I’m almost a year pain free now, which is incredible given that by the end of 2011 I couldn’t move my thumbs. I thought for sure I’d have to have surgery, so I’m very grateful. I’m much more conscious now of pacing myself and making healthy choices. In fact, if I can give some advice to my fellow writers: watch your posture, do carpal tunnel preventative exercises BEFORE you have a problem, listen closely to your body.
Being such a huge fan of your books I was very interested in this comment you made in your 2012 interview :
I do have some new stuff up my sleeve. Winter Kill is going to be a standalone thriller about an FBI agent who teams up with a small town sheriff to catch a serial killer. Stranger on the Shore is classic romantic suspense about a reporter investigating a long ago kidnapping.
Can we look forward to the release of these two books in the first half of 2014 or would you prefer not to commit to a date? Also, are you planning to release other books in 2014 that you want to talk about?
Stranger on the Shore will be published by Carina Press in May 2014. The sequel to Fair Game will also come out through Carina in late 2014. Winter Kill is slated for late 2014 as well. I plan to publish that one myself. And yes, I am absolutely going to do Boy With the Painful Tattoo next year. I honestly didn’t feel I could do it justice this year.
Changing the subject: As you know, I believe that self publishing can compete in our genre with books released by epublishers. I have been pleasantly surprised at the excellent quality and content of many self pubbed books so far and I was wondering how you have found this new direction since you’re now self publishing most of your books? I know it’s a huge workload so the obvious question is will you continue self publishing the majority of your books, and is there any advice you would like to offer your peers who are contemplating doing so?
Initially I was going to self-publish everything because there’s just no competing with those earnings, but the fact is it’s exhausting doing everything yourself all the time. It’s actually nice to rely on a publisher and let them handle the promo and marketing and so forth. Plus, I’ve always loved working with different editors. Every editor has her or his strengths and weaknesses, and it keeps you mentally sharp and creatively flexible having to accommodate different personalities. You always learn something new. So moving forward, I see a 50/50 split of working with publishers and self-publishing.
I don’t recommend self-publishing in this current glutted environment for anyone who hasn’t already established a loyal readership. Not that you can’t be successful, but that it takes so much more work, and that work would be better spent on honing your craft and letting someone else market and promote you. I also don’t recommend self-publishing for anyone who thinks it’s going to be a shortcut or a way to circumvent annoyances such as editing and copyediting. If you choose to self-publish prepare yourself to invest in good cover art, editing, copyediting, professional formatting, advertising, etc. In order to make money, you must be willing to invest. But the main problem is, time spent being your own publisher is time not spent on becoming the best possible writer you can be.
Most authors in this genre are too inexperienced to realize that the modest success they’ve experienced is only a fraction of what they could have if they actually, well, learned to write. That sounds pretty harsh, I know, but we have a lot of authors who mistake “success” in a relatively small genre as proof they’ve mastered their craft and the only reason they can’t get published in mainstream is mainstream doesn’t publish M/M. That’s not the case. Go ahead and test it, if you doubt me. 🙂 You’ve mastered your craft when you can write and sell in any genre you put your mind to. Period. If you’re not there, you need to keep working at developing and refining your craft. Because in the end, the only thing you really have is your craft. Fashions in storytelling come and go, but the ability to write well is perennial.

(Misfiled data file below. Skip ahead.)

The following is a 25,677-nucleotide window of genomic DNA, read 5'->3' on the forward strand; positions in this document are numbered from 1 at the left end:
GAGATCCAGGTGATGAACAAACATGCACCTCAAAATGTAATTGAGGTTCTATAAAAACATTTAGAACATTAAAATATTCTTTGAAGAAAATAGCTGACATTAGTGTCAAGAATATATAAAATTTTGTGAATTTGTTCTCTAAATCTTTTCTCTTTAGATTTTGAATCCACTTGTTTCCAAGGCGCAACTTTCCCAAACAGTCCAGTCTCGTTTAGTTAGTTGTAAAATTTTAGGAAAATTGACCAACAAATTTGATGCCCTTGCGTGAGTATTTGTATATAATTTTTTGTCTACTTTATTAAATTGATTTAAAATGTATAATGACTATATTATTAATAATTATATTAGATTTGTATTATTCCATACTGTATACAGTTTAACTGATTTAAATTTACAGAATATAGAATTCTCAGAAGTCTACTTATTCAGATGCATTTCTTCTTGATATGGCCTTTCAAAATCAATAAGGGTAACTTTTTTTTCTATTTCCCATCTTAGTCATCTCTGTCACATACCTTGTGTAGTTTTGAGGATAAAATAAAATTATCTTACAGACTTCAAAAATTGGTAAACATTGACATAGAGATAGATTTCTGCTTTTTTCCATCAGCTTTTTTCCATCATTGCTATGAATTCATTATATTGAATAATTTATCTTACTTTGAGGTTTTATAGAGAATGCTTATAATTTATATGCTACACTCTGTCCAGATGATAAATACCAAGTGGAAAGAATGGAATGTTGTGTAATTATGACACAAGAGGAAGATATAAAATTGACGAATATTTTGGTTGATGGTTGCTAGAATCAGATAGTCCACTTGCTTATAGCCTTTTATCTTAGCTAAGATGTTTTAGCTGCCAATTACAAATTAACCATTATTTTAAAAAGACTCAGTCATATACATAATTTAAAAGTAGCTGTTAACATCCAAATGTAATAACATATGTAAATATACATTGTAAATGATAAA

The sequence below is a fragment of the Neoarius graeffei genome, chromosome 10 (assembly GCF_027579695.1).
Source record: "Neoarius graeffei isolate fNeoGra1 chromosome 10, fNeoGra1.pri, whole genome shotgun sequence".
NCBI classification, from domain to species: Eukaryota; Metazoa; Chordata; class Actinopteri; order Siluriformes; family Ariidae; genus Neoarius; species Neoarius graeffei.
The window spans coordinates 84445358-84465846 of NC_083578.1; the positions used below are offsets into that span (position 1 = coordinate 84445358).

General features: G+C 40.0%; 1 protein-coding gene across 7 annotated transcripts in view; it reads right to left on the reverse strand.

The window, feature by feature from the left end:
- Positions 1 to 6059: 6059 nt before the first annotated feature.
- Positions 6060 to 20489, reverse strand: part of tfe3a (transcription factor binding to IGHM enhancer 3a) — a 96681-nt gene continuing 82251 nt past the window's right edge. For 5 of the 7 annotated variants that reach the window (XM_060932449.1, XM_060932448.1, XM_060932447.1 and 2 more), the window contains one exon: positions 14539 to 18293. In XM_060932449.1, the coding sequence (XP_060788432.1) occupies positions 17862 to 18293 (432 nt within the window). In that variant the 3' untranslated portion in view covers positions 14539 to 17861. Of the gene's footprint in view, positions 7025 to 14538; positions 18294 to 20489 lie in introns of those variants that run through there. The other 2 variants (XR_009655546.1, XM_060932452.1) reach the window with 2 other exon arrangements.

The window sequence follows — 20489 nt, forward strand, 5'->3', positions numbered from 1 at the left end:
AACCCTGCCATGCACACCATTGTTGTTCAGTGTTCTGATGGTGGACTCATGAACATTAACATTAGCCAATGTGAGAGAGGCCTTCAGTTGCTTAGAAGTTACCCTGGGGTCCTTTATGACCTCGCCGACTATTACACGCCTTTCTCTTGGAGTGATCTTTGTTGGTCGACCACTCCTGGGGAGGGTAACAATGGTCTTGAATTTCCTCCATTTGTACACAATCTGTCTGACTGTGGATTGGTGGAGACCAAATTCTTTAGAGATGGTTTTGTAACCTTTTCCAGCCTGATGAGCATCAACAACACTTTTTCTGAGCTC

My last question is one I asked you at the end of our first interview:
Question: Is there a question about yourself that you have never been asked but are dying to answer? 🙂
Answer: Not after EIGHT FRICKING PAGES OF QUESTIONS. Are you kidding me? I think you’ve pretty much covered my entire life, Wave! 😀
This time it’s not 8 fricking pages of questions, 🙂 so I repeat my question that you never answered in 2008. Damn, you were testy :grumble:
😆 You continue to hold the title for the longest ever interview I’ve faced, Wave. No one has ever come close. 😀
Is there a question about yourself that you have never been asked but are dying to answer? 😀
Why can’t I think of something! 😕
Thank you, Wave. Thank you sincerely for the years of friendship and laughter — and even the occasional head-butting. Thank you also for everything you’ve done to establish and expand the M/M genre. I can’t think of any blogger or reviewer who has done as much to help shape the genre. You and your cast of thousands will be missed by all of us. I wish you the very best always. You’re going to be a very tough act to follow.
We’ve come full circle Josh. Thanks for everything you’ve done for the site: all the articles you have written and I’m sure the hundreds of books you have donated to readers. Thanks also for being so kind to a newbie blogger and not kicking me to the curb. :bravo: On a personal note, I appreciate you for your friendship, support and advice over the years. Most of all, thanks for your books which have been an incredible source of pleasure for me and I look forward with great anticipation to seeing how your writing changes and evolves as you tweak everything – just don’t tweak it too much. 🙂 For most of us, while the plots and new characters are very entertaining, it’s your wonderful writing that brings us back time and again … and again. BTW did I tell you that I’m now hooked on audio books? You should never have introduced me to them. 😀
Last, one of my favourite JL books is a story many readers probably don’t remember, but it stuck with me – Out of the Blue – I just couldn’t forget those airmen so I’m adding the cover to close off this interview.
Three weeks from now reviewsbyjessewave will go dark but Josh’s interviews, together with those of all the other authors, will still shine brightly when the site re-opens.
And that’s a wrap.